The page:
* 05/01/2005 letter requesting copies of all records under FOIA.
* 05/04/2005 letter advising the Office of the ECAB appeal
* Hearing Conservation Records from the employing agency (DD Form 2216) A dispensary permit from 10/05/1989 regarding hearing loss
* Medical Care records from the PSNS Branch Dispensary 
* A DD214 - Report of Transfer or Discharge Armed Forces of the US
* 01/16/2006 letter requesting clarification of a telephone conversation with ECAB
* 04/05/2006 letter requesting status of the remand decision.
* 04/07/2006 congressional inquiry into the concerns of the claimant.

In this instance, the evidence submitted is sufficient to warrant a merit review of the claim.

DISCUSSION OF EVIDENCE: The congressional inquiry dated 06/28/2004 contained a letter dated 06/11/2004 from RN Kay McManemy forwarding a report from Dr. Dabe which had been written in 02/2004 but not sent to the Office.

The medical opinion contained in the 02/16/2004 letter is basically a restatement of the opinion previously considered by the Office in his 01/21/2003 report. In the 02/16/2004 letter, Dr. Dabe has stated that the claimant's chronic myelocytic leukemia was aggravated or precipitated by the work history of exposures to the listed agents in an attached record, however, the attachment was not included with the copy provided to the Office. Dr. Dabe's opinion is not clearly rationalized and is equivocal. Dr. Dabe states that the claimant's condition was aggravated OR precipitated by work exposures provided by the claimant. The physician's opinion is diminished when he does not make a definite finding. Dr. Dabe does not discuss how the pre-existing condition was aggravated or precipitated by the claimant's limited exposure from 03/21/1993 - 02/19/1994 to vehicle exhaust fumes. A statement without medical rationale explaining the basis for the finding has little probative value. Furthermore, Dr. Dabe has stated that the claimant provided him a list of "agents° that he had been exposed to during many years of employment and that is why he has a reasonable medical certainty of the causal relationship to his illness. This claim covers the period 03/21/1993 through 02/19/1994 and the Office has accepted that the claimant experienced limited exposure to vehicle exhaust fumes. The physician continues to relate the claimant's current condition to exposures to various agents over a period of many years. The claimant has not established that he was exposed to multiple agents, only vehicle exhaust fumes. Without a clear and accurate history of injury, the medical opinion is not well rationalized. Dr. Dabe's letter concludes by discussing the treatments that have been provided to the claimant.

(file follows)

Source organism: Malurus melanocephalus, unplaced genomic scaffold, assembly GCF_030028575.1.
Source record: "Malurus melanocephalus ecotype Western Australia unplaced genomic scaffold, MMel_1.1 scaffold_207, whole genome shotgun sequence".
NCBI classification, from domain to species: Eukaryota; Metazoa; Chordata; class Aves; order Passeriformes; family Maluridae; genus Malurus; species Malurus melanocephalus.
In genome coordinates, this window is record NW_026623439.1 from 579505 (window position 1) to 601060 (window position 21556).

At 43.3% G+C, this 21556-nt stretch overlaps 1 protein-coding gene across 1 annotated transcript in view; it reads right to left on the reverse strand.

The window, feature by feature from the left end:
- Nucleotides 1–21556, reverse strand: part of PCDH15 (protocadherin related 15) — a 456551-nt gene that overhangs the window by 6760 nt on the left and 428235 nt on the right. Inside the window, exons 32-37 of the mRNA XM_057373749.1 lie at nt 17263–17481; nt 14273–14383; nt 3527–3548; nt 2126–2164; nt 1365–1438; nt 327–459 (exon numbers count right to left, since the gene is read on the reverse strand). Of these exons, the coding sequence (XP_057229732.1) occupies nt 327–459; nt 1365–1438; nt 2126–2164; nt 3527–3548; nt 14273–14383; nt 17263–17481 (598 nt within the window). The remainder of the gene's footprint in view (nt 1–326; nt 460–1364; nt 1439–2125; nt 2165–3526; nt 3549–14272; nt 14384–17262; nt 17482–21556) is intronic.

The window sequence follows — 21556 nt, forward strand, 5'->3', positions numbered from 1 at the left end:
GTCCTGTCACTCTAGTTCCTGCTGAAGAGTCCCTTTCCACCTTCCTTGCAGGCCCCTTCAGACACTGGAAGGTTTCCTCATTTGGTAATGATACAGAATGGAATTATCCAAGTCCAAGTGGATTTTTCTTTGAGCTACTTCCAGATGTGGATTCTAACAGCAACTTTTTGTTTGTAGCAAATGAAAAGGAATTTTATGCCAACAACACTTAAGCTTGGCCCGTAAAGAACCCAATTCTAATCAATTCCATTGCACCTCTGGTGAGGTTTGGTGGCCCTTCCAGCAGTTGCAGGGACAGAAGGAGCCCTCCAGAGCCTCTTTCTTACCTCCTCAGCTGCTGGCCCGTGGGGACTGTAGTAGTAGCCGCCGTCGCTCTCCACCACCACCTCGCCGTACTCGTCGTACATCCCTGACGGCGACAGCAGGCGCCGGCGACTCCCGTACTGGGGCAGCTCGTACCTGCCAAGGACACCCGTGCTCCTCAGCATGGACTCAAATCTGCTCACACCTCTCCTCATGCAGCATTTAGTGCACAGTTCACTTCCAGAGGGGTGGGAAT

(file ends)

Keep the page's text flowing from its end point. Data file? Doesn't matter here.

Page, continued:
The medical records from the employing agency are not considered relevant to this claim. The hearing conservation tests and other dispensary permits, etc. do not appear to address any exposures related to this claim nor is there any mention of the current condition. The records are of diminished value and offer no evidence of a causal relationship.

The question of causal relationship is a medical issue which usually requires reasoned medical opinion for resolution. For this reason, the congressional inquiries and the claimant's multiple letters to the Office and/or appellant board do not have relevance to the issue under reconsideration.

BASIS FOR DECISION: "While the medical opinion of a physician supporting causal relationship does not have to reduce the cause or etiology of a disease or condition to an absolute medical certainty, neither can such opinion be speculative or equivocal. The opinion of a physician supporting causal relationship must be one of reasonable medical certainty that the condition for which compensation is claimed is causally related to the employee's federal employment and such opinion on causal relationship must be supported with affirmative evidence, be explained by medical rationale and be based on a complete and accurate medical and factual background." Phillip J. Deroo, 39 ECAB - (1988)

The medical evidence of record does not meet the criteria to establish a causal relationship between the claimant's current condition and his limited exposure to vehicle exhaust fumes for the period of 03/21/1993 - 02/19/1994.

A person claiming benefits has the burden of establishing by the weight of the reliable, probative, and substantial evidence that his or her condition was caused or adversely affected by the employment. As part of this burden he or she must present rationalized medical opinion evidence, based on a complete factual and medical background, showing causal relation. The mere fact that a disease manifests itself during a period of employment does not raise an inference that there is a causal relationship between the two. Neither the fact that the disease became apparent during a period of employment, nor the belief of the employee that the disease was caused by the employment, is sufficient to establish causal relationship. (Meadows, 28 ECAB 290)

CONCLUSION: Following a review of the case on its merits under 5 USC 8128, I find that modification of the 03/19/2003 decision should be disallowed as the evidence on file does not support that a medical connection between the accepted exposure and the diagnosed condition.

Minnie E. Bain

Senior Claims Examiner